“How I seized the Silver”

Scrap metal and the ease with which its origin can be concealed has been much in the news lately. Silver too can be melted down either to realise its value or to alter it from its original form, and this has always been an important factor in its popularity.

However, it is rare for this to be mentioned in literature.The only example I have encountered comes from ‘Personal Adventures of a Detective… Pages from Note Books of Lieut. A. Carmichael, Glasgow Police Department’ published in 1892. There, the following story appears:

Called to a burglary, Carmichael investigated the theft of ‘“swag” comprising “12 silver table-spoons, 21 silver dessert spoons, 12 teaspoons, 21 forks, 21 dessert forks, 2 gravy spoons, 3 toddy ladles, cream pots, fish knives, &c., &c.”

From hints gathered in the course of his inquiries, Carmichael visited the home and premises of Schlau and Son. Going into the kitchen, he found a huge pot, almost red at the bottom, on a roaring fire of coke. “The pot contained a seething liquid, which was assuredly never meant for supper.....I lifted the pot off the fire and found in it - as I had supposed - a quantity of melted silver. Another crucible standing on the jamb was uncovered and found to contain a great many spoons and forks, all carefully cut into portions and ready for melting.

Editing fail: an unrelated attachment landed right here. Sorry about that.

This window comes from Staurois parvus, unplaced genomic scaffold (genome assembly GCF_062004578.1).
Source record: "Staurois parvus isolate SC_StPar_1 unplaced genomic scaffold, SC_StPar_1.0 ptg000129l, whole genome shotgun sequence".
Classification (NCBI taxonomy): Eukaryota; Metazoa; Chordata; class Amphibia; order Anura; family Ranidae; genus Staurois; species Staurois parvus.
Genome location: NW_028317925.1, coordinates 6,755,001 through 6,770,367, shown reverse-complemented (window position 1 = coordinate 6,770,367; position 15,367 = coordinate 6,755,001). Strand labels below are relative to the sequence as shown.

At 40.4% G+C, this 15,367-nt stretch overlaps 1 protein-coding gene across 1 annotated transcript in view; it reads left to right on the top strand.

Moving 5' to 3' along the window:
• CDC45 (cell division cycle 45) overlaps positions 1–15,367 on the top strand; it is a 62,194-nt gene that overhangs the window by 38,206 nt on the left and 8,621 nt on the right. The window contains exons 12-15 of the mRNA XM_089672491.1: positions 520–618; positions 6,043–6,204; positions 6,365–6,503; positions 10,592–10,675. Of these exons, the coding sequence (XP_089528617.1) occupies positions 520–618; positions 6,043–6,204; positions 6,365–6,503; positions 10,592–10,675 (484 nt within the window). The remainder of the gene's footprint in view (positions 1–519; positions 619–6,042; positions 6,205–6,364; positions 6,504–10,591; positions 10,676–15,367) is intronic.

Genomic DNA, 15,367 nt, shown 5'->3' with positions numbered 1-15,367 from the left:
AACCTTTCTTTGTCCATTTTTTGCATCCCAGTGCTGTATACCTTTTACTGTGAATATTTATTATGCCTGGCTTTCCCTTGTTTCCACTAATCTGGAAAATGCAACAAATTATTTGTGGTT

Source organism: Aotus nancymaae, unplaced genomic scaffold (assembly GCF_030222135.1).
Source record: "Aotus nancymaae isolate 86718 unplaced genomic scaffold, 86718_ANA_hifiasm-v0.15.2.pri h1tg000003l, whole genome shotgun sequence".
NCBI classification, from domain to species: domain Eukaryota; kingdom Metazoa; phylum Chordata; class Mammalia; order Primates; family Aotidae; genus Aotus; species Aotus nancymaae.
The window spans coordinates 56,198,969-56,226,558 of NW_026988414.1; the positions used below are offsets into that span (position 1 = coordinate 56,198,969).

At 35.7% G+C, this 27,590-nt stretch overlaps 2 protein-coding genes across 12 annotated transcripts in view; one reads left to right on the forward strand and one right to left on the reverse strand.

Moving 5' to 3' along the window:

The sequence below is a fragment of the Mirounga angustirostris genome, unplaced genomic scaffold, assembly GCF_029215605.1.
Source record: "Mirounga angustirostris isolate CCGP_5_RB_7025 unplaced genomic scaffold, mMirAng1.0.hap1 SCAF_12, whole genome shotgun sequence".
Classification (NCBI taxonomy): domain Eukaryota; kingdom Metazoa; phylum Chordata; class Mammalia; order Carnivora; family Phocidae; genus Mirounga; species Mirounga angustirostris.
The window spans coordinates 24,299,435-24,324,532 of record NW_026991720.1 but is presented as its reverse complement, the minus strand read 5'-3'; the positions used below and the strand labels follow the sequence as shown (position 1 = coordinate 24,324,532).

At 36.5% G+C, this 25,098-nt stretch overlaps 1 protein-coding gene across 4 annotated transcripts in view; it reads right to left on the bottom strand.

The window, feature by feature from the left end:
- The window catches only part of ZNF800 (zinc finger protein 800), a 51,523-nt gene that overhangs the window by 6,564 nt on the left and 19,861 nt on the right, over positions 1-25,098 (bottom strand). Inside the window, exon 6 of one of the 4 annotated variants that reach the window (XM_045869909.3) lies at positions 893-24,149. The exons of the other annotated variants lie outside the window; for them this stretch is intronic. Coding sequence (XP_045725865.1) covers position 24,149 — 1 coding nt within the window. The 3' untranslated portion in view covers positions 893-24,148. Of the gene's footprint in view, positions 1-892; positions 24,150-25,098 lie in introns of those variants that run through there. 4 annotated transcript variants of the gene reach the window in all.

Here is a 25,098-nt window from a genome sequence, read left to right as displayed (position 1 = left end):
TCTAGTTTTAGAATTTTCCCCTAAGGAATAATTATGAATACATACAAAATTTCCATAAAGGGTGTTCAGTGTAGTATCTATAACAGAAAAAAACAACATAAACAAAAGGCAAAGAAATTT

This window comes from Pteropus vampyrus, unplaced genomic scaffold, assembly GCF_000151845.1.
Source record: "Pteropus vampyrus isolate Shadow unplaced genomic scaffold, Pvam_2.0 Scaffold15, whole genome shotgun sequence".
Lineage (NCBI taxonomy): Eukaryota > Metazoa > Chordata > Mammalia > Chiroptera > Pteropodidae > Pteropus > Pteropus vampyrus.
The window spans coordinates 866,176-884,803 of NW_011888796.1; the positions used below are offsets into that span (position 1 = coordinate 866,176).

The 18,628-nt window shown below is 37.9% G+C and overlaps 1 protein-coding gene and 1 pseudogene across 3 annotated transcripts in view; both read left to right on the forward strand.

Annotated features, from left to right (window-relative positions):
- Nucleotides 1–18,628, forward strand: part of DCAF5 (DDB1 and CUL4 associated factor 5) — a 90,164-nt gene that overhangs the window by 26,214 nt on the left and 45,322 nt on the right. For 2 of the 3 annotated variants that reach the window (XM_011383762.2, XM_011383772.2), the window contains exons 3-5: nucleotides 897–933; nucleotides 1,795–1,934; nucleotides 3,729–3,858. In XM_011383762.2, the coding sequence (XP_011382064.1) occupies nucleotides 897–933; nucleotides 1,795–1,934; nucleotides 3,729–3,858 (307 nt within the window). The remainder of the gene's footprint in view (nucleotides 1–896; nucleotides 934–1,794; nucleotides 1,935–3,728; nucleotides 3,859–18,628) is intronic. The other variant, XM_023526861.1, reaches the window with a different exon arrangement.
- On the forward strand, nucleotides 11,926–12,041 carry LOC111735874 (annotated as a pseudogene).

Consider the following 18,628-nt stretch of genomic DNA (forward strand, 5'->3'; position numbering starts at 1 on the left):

“A search of the elegantly furnished rooms facing the street revealed a cunning recess - a kind of sideboard hidden by the panelling - where I came upon gravy ladles, toddy ladles, silver forks, silver knives, silver spoons all bearing the hallmark and the initial letters of [their original owners]….”

Carmichael’s officers found a great deal of stolen silver and gold, much of it reworked. The Schlaus were arrested and bailed on a surety of £600. Realising the gravity of the charges, both men promptly ‘skedaddled to the States’ despite the sureties  “ where, for aught I know, they may be flourishing like the green bay tree.

“The whole affair; from an officer’s point of view, was rather unfortunate, though the gentleman whose house was robbed succeeded in getting back most of his property and the city coffers were enriched by £600.”

Luke Schrager


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